Some Gay Couples Are Being Denied Social Security Benefits, and Nobody’s Quite Sure Why

Why are widows and widowers being denied benefits?

Photo illustration by Lisa Larson-Walker. Photos courtesy Lambda

Update: Shortly after this post was published, the Department of Justice announced that the Social Security Administration will, in fact, apply Obergefell retroactively.

Are you a voter or legislator who supported a law stripping gays and lesbians of their ability to wed? Were you disappointed when the Supreme Court held that marriage is a fundamental right that states cannot deny to same-sex couples? Rejoice! Some gay couples, and a number of gay widows and widowers, are still being denied Social Security benefits nearly three months after the legality of their same-sex unions were affirmed by the Supreme Court. The oddest part? Nobody’s quite sure why.

In the days of DOMA, the rules governing same-sex couples’ Social Security benefits were simple: They didn’t get any. DOMA barred the federal government from recognizing even state-sanctioned same-sex marriages. Thus, until June 26, 2013, same-sex couples had no reason to apply for benefits. The government had effectively hung a big sign outside the Social Security Administration declaring that gay couples need not apply.

All that changed when the Supreme Court struck down DOMA in United States v. Windsor. Post-Windsor, the federal government happily recognized same-sex unions—for couples living in states with gay marriage. The Social Security Administration, however, decided it could not legally provide spousal benefits to same-sex couples in non-marriage states. Still, the agency encouraged these couples to apply for benefits, hoping that, when marriage became legal in their state, benefits could apply retroactively.

Dave Williams and Carl Allen, Sara Barker and Kathy Murphy

Photos courtesy of Lambda Legal

Now marriage is legal in every state—but the benefits are not yet flowing. A New York Times article chronicles the plight of a lesbian widow and a gay widower whose same-sex spouses died before Windsor and Obergefell. Theoretically, both should be receiving survivor benefits by now. Neither is. Both filed lawsuits challenging their denial of benefits, and in July, the LGBT rights advocacy group Lambda Legal asked the Justice Department why relief had not yet arrived. The government claims to be studying Obergefell and considering its options.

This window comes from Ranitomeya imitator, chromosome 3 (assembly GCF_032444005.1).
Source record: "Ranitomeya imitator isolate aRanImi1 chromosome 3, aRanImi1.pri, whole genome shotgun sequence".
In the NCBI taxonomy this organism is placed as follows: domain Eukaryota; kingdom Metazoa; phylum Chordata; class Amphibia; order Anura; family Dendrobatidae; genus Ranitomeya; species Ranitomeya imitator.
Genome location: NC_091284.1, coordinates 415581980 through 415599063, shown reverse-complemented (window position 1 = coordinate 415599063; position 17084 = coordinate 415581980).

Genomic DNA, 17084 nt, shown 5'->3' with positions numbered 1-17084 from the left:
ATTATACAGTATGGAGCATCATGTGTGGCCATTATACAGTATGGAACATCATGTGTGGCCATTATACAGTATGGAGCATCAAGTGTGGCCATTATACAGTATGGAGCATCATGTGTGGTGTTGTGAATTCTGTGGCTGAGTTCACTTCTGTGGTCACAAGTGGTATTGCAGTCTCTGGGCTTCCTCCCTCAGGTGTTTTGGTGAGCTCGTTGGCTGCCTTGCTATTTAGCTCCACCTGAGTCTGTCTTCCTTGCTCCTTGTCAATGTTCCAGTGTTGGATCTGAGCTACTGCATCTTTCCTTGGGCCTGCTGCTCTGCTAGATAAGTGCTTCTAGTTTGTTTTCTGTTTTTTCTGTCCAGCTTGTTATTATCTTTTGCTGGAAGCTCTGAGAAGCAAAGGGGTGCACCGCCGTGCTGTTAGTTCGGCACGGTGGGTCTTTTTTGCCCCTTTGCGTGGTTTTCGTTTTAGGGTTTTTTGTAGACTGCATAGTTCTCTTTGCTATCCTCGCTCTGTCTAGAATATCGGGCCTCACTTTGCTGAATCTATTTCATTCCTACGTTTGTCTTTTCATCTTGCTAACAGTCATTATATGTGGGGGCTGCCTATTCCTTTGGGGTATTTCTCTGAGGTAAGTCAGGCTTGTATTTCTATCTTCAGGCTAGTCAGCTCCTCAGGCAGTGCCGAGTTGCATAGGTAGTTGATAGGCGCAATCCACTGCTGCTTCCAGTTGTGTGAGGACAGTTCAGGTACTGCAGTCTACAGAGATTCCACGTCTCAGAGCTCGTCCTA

The legal question at the heart of all this is whether Obergefell should apply retroactively. If it did, gay couples, widows, and widowers could collect benefits going back to the year they were first wed. As Lambda informed the Justice Department, the answer to this question is rather obvious. While Supreme Court decisions on constitutional commands do not generally apply retroactively, the court has carved out a few exceptions to this rule. Relevant here, substantive due process rulings—which protect “primary, private individual conduct”—must apply retroactively. Loving v. Virginia was one such ruling. Obergefell was another. Loving applied retroactively. Obergefell should, too.

From the Social Security Administration and Justice Department’s comments, one gets the sense that the government knows it has a constitutional obligation to provide benefits for all gay spouses, widows, and widowers. It’s just trying to figure out how best to implement it. If so, I appreciate its circumspect prudence, but I wish it would hurry up. There are real people across the country suffering serious harms because of their government’s decades-long discrimination. They waited this long to be treated equally. The government shouldn’t now force them to plead for their rights.